With the Commonwealth Games just around the corner it may be of some consternation to water sport fans that the Federal Court has recently contemplated the grant of a ‘Springboard Injunction’. In Mastec Australia Pty Ltd v Trident Plastics (SA) Pty Ltd (No3) [2018] FCA 99 his Honour Justice White revisited the question of granting an injunction to restrain a party from doing something that would otherwise be lawful. Not in the swimming pool, but in the workshop.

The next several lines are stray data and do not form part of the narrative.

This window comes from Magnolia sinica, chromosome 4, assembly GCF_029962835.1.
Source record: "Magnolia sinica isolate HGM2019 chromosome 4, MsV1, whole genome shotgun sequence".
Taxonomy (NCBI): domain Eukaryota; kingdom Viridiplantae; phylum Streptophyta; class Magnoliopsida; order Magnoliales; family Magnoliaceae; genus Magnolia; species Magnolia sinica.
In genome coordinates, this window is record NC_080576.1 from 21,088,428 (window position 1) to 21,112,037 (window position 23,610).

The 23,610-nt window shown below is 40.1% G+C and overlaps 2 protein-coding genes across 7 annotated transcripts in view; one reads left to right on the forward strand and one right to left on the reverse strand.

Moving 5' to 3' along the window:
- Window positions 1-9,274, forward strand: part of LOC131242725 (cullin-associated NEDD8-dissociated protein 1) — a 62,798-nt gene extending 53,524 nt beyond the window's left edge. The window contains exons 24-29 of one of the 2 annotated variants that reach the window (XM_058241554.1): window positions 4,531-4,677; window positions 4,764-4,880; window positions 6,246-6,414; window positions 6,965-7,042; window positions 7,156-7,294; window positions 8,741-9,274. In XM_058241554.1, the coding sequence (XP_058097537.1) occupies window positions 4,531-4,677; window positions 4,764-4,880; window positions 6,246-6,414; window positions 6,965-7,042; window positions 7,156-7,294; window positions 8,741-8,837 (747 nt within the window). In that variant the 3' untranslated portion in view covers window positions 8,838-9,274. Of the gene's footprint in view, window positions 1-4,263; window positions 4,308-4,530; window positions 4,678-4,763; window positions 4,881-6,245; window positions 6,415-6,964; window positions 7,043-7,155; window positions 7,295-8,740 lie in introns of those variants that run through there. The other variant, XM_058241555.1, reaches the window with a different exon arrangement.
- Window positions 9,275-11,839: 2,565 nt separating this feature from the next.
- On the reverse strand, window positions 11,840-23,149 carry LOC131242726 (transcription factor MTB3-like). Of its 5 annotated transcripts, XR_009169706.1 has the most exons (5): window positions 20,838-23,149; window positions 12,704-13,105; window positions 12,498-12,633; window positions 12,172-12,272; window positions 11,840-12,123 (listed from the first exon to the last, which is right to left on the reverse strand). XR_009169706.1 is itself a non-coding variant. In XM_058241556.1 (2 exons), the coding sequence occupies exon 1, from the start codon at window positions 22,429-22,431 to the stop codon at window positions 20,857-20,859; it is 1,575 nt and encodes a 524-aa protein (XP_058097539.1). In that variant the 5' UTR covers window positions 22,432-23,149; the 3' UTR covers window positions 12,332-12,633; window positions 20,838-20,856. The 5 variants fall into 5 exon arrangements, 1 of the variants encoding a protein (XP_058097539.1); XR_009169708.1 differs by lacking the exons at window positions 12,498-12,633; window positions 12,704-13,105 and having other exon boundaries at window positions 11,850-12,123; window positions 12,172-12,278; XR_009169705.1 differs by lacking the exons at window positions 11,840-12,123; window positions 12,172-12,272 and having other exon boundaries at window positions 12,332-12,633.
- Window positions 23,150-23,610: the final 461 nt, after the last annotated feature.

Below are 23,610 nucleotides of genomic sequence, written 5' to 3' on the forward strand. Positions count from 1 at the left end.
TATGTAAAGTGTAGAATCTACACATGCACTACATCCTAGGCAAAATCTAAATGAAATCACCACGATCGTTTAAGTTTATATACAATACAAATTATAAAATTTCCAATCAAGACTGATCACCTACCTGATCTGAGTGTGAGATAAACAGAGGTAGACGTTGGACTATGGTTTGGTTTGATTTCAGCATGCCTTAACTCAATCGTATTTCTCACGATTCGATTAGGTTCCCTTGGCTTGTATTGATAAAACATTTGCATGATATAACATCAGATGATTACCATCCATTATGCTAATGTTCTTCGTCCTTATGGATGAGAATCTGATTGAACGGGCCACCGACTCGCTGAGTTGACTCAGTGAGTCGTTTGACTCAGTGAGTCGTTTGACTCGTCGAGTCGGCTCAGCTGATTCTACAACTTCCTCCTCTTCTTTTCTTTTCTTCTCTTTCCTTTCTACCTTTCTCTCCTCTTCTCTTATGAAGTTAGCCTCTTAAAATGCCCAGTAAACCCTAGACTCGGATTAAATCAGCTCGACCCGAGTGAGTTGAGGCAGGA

At the heart of this case was the issue of whether an injunction should be granted to prevent the use of drawings which were in the public domain. The respondent had used the drawings while they were still confidential and had secured a ‘springboard’ advantage over the market. Whilst rejecting the claim for an injunction (due to the fact that by the time of the hearing the information had been in the public domain for more than six years), His Honour confirmed that springboard injunctions are available in intellectual property cases if they are limited in time and deprive a party of any benefit derived through a prior infringing act. Typically such injunctions will be seen in cases of breach of confidence or patent infringement. Those interested in the diving can rest easy.